15 July 2004
Help Build Local, National Anti-Disaster Capacities, Emergency Relief Coordinator Urges Humanitarian Community
Need to Enable Crisis-Affected Countries Highlighted as Economic and Social Council Concludes Humanitarian Segment
NEW YORK, 14 July (UN Headquarters) -- Having successfully developed fast, sophisticated international relief networks, the humanitarian community must now help build local and national capacities to prevent and mitigate future humanitarian crises, United Nations Emergency Relief Coordinator Jan Egeland stressed today.
As the Economic and Social Council concluded its humanitarian segment, Mr. Egeland, who is also Under-Secretary-General for Humanitarian Affairs, summed up the main concern voiced by Member States over the past few days: the need to enable countries affected by crises to coordinate effective emergency relief responses, for which they bore primary responsibility.
For instance, among the speakers addressing the Council today, the representative of Nepal, whose country had recently experienced severe flooding and landslides, warned that short-term emergencies should not divert the international communitys attention and resources away from the long-term need to redress issues of poverty, illiteracy, HIV/AIDS and discrimination, which compounded complex humanitarian emergencies. Nor should high-profile complex emergencies detract attention from other serious, but lower-profiled, humanitarian crises.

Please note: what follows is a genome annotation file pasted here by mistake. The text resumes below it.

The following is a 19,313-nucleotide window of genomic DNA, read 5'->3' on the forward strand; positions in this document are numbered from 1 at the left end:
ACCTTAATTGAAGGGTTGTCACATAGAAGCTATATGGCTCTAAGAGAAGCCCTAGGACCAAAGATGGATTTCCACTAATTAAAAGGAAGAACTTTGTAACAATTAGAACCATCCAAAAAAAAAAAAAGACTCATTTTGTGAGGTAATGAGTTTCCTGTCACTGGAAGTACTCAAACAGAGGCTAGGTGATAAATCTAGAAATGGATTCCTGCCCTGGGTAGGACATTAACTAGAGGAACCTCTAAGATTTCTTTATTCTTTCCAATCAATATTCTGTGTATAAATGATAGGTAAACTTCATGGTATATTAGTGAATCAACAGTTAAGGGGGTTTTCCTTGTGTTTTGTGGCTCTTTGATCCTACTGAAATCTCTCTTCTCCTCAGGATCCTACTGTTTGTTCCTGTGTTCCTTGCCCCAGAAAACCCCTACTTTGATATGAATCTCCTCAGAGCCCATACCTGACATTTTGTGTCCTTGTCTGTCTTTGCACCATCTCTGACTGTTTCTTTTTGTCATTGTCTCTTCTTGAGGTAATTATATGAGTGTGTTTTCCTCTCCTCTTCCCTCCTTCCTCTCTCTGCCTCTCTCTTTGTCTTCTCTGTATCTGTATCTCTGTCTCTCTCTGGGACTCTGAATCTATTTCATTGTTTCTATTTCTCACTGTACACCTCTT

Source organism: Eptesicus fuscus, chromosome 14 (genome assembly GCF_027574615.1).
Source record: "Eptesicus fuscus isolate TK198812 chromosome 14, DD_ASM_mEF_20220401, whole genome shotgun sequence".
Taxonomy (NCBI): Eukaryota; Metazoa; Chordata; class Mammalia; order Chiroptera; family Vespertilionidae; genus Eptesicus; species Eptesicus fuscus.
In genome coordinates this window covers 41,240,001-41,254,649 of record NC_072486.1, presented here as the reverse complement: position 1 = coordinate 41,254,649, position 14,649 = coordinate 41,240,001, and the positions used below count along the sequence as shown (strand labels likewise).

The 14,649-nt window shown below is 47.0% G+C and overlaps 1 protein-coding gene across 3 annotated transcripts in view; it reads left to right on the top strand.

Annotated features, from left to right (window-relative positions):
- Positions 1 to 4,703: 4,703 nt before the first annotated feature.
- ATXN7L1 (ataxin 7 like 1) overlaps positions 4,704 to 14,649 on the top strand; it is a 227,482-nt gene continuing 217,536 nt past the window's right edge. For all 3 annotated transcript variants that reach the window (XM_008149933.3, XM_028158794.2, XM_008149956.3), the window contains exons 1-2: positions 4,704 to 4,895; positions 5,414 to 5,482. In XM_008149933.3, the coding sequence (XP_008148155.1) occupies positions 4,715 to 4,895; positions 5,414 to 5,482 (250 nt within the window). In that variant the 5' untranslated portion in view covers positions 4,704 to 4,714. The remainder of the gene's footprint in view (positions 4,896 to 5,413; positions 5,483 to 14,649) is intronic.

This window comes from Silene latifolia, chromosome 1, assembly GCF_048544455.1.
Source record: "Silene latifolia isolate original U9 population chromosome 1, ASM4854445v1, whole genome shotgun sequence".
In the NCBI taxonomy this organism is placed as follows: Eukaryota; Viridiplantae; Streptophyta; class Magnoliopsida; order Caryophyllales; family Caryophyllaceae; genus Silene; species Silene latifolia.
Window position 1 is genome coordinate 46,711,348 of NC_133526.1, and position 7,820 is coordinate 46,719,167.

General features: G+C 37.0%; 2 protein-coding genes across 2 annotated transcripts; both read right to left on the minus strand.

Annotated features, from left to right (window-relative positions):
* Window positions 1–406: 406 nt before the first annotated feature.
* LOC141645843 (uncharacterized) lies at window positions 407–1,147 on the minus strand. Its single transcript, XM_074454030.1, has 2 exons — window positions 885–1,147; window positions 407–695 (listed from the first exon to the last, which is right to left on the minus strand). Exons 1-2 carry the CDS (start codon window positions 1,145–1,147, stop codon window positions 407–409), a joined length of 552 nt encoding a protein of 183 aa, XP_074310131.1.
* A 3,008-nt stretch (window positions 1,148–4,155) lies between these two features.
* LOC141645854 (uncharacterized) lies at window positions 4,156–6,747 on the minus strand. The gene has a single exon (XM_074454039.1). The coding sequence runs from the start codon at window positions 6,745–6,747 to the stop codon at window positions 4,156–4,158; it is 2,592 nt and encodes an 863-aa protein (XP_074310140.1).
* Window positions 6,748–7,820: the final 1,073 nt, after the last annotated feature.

Irans representative said that, in the wake of the 2003 Bam earthquake, it had become evident that transparent and reliable communication and information management in terms of pledges and donations was essential to disaster responses. Any public statement on pledges and donations that were unlikely to materialize would cause unnecessary rising expectations among the affected population and might prevent other potential donors from providing support.